The Good Book

Tod Kelly

Tod is a writer from the Pacific Northwest. He is also serves as Executive Producer and host of both the 7 Deadly Sins Show at Portland's historic Mission Theatre and 7DS: Pants On Fire! at the White Eagle Hotel & Saloon. He is  a regular inactive for Marie Claire International and the Daily Beast, and is currently writing a book on the sudden rise of exorcisms in the United States. Follow him on Twitter.

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12 Responses

  1. Johanna says:

    I am still jealous! I heard the music before ever watching video from the stage performances, the music alone is definitely fun to sing (although not in certain company) and my impression was that the humor that Parker, Stone and Lopez bring to uncomfortable subject matter has made this a show one I can’t wait to see. Of course I’ll have to wait until it goes on tour which given this show’s success will unfortunately for me a long wait. Sigh. Glad your experience is one that seems near universal with others I know who have seen it.Report

  2. trizzlor says:

    Wonderful post Tod, this part really stuck out for me:

    Cunningham’s stories did not speak to the villagers because they were divinely inspired (at least we assume); they spoke to them because they contained truths they already knew in their hearts.

    Granted, I haven’t seen the play, but your description of Cunningham’s stories sounds like he simply substituted one dogma for another dogma that was more compelling. Which is not all that dissimilar from the Missionary/Kipling’s Burden view that deceit (and even subjugation) are acceptable when civilizing a “backwards” people. There’s obviously a big difference between demonstrating a Western idea through narrative, on one hand, and discovering a more effective way of deceiving people with Western fear and propaganda, on the other. Of course, in instances where “backwards” doesn’t need scare quotes – where people are disfiguring women and molesting infants – the line between the two evils becomes blurred and the question truly becomes interesting.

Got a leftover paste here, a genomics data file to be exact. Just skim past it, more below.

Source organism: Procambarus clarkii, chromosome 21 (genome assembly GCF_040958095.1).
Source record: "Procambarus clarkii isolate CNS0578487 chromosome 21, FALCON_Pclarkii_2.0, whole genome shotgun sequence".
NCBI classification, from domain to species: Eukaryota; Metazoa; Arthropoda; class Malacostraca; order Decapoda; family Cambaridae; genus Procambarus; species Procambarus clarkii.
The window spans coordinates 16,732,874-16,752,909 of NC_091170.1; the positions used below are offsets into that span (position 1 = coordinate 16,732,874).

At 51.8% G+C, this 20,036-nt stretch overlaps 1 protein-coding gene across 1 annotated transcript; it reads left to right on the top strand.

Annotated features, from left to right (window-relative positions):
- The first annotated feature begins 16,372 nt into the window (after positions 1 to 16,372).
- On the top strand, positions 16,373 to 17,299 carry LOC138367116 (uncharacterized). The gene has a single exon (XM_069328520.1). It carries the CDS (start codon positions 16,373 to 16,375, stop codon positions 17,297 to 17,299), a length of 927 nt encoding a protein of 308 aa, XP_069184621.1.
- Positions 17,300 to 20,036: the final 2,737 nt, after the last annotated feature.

I’ll take your word that the play is able to thread this needle, and I’m excited to see it, but I guess I don’t yet see it in the examples you provide.Report

  3. Kazzy says:

    I only read the beginning because I am spoiler-phobic, but the sense of uplifting is not surprising. The SP episode on Mormonism had a similar ending, with the Mormon kid saying something along the lines of, “We know it seems weird, but it brings us together and inpsires us to do good. What’s the problem?” I believe the SPers still chased them out of town (it’s been years since I saw that episode).Report

    • Mike Schilling in reply to Kazzy says:

      The speech the kid gives is wonderful:

      Look, maybe us Mormons believe in crazy stories that makes absolutely no sense, and maybe Joseph Smith did make it all up. But I have a great life and a great family, and I have the Book of Mormon to thank for that. The truth is, I don’t care if Joseph Smith made it all up because what the church teaches now is loving your family, being nice, and helping people. And even though people in this town might think THAT’S stupid, I still choose to believe in it. All I ever did was to try and be your friend, Stan, but you’re so high and mighty you couldn’t look past my religion and just be my friend back. You’ve got a lot of growing up to do, buddy. Suck my balls.Report

    • Miss Mary in reply to Kazzy says:

      Ever seen Orgazmo?Report

  4. Thanks for this, Tod. If anything, it’s reminded me not to be overly judgmental of things I haven’t seen or read or things I don’t know very well.

    I had heard of the play and simply assumed that it was one of those “aren’t religious people ignorant and stupid and this time we’ll look at the Mormons” stories. But apparently, it’s more than that.

    I’ll still probably not see the play, even if it comes to Chicago. (The main reason is I generally don’t like to go to plays.) But I know now to keep a more open mind.Report

  5. Rod says:

    I heard an interview with Matt and Trey when the play first came out. Their attitude was like, Hey, we really LIKE Mormons. Their religion is a little nutty, but all religions are a little nutty if you take them literally.

    But they genuinely like and respect Mormons as people. So there’s that.Report

    • Mike Schilling in reply to Rod says:

      The Mormon family in that show are the best people who’ve ever lived in South Park. They’re open, genuine, friendly, outgoing, energetic, loving, empathetic, and they all support the heck out of each other. By comparison, even the characters that usually have some sense (Stan and his Mom) look bad.Report

  6. debbie says:

    I just saw this last week in NYC. We won’t talk about what I paid for tickets. I couldn’t agree more that overall the message was actually uplifting and showed the power of faith when it adapts and keeps its message relevant and life affirming (the clitoris is a holy and sacred thing!)

    It is coming to Seattle and Portland in January. Don’t miss it Northwesterners!Report